About Us

We must explain to you how all seds this mistakens idea off denouncing pleasures and praising pain was born and I will give you a completed accounts off the system and expound the actually teaching of the great explorer ut of the truth, the master builder of human happiness.

Contact Info

  • 7782 SW Jack James Dr
  • 772-924-8472
  • rayswaydetailing@gmail.com
  • Week Days: 9:00 am to 5:00 pm

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  • Why Ceramic Coating
    Ceramic Coatings create a hard-as-nails protective barrier and a glass-like, liquid shine. The self-cleaning effect created by the immense amount of surface tension keeps your paint looking its best in between regular washes.
  • Is Wet Sanding Dangerous or a Bad Practice?
    My personal conclusion is no. Like any other process in a detailer`s tool bag, wet sanding (done correctly) has a time and a place. While some high-end detailers, who are misinformed due to their own lack of experience in wet sanding may disagree, it is simply a process that is done when needed. Removing too much material from any finish, regardless of it is accomplished, is bad practice. However, when performed with care and patience, wet sanding allows precise remove of material. This is extremely beneficial when removing deep scratches were precision is required. Whatever methods you choose to use in your own personal question for paintwork perfection, never attempt to exceed your own limits!
  • Does my paint need to be waxed, sealed or coated?
    Modern clear coats are quite durable, provide UV protection for the paint underneath the clear coat, and keep the paint underneath the clear coat safe. Clear coat, however, is simply paint without color, and the question becomes, what it is protecting it? In the old days of single stage paints, the solid colors would tend to oxidize quickly, and require some waxing (with an abrasive wax). Since clear coats oxidize at a much slower rate, many have begun to believe that it is no longer necessary to wax them, which is why we have many cars 3-to-5 years old, driving on our highways, looking terrible. Conclusion: Clear Coats are simply clear paints, they still require protection and maintenance.
  • Are all paints the same?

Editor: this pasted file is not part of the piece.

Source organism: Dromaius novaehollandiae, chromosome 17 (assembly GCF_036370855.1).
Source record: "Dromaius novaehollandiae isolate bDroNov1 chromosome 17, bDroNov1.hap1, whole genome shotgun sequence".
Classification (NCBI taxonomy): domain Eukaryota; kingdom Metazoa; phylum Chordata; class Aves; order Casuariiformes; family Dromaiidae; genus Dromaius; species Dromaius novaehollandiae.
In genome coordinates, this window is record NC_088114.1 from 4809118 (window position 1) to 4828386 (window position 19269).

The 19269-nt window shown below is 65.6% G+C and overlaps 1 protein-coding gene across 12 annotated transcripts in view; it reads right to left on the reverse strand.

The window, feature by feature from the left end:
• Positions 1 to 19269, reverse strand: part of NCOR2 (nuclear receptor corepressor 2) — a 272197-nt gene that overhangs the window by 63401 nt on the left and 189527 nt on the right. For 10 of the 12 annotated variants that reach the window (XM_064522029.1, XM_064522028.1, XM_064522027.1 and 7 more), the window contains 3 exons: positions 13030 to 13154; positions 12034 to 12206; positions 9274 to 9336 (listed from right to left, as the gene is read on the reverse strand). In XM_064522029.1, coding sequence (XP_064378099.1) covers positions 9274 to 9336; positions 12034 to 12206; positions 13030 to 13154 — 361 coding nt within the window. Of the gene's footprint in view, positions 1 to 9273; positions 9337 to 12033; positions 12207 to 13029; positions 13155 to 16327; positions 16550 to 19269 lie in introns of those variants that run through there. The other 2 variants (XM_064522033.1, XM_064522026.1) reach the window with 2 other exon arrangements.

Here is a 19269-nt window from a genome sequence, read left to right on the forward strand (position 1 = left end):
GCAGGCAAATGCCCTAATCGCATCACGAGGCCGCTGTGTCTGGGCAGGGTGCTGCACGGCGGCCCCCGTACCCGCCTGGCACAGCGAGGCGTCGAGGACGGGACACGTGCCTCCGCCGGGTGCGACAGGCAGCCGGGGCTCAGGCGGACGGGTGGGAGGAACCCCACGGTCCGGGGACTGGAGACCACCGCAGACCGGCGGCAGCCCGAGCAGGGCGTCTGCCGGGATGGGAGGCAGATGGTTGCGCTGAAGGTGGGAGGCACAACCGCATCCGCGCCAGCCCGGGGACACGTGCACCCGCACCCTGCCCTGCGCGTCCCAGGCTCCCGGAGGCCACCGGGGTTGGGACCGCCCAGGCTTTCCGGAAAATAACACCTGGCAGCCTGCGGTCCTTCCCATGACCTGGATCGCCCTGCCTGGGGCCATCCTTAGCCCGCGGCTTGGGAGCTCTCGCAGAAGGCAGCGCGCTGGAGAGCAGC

The different type of paint systems used today at the OEM (factory) and aftermarket level varies wildly. Below is a chart that shows the cross section of different types of single stage and base coat/clear coat paint systems, as well as some of the different ways metal flake may be incorperated into the paint. Single Stage paints are rarely used at the OEM level. In a single stage paint the color coat (base coat) is exposed. When you polish single stage paint you will get get color transfer from the paint to your polishing pad. Base Coat/Clear Coat paints are commonly used at the factory level and extremely common in most aftermarket paints. The color is contained in the base coat, which is usually dull or semi-reflective. Several coats of clear paint are applied over the base coat to provide UV protection and shine. With special effect colors such as a candy coats, pearls, and metallic flake, the effects may be in the color coat, clear coat, or most commonly in thin layers sandwiched between the the various layers. With base/coat clear coats it is uncommon to find flake mixed into the clear coat, although it still happens. When polishing a paint system with flake mixed into the clear your polishing pad will turn black (like you are polishing metal). Clear coats are not always clear, at the OEM level some manufactures add a small amount of pigment to the clear for a desired effect. This is known as a tinted clear coat. Victory Red Metallic, found on Corvettes (and a similar hue on Cadillacs), has a tinted clear. You will notice some color transfer when polishing these paints, although nothing as dramatic as with a single stage paint. When dealing with high end specialty and custom paint jobs, all bets are off. Painters will add different levels of effects and mix and match effects in order to give a desired effect. This is done at the OEM level as well (to a lesser degree) such as Lamborghini`s tri-coat pearl orange paint which features a base coat of orange base, a flake, a pearl-flake, and finally clear coat (for four layers despite the name).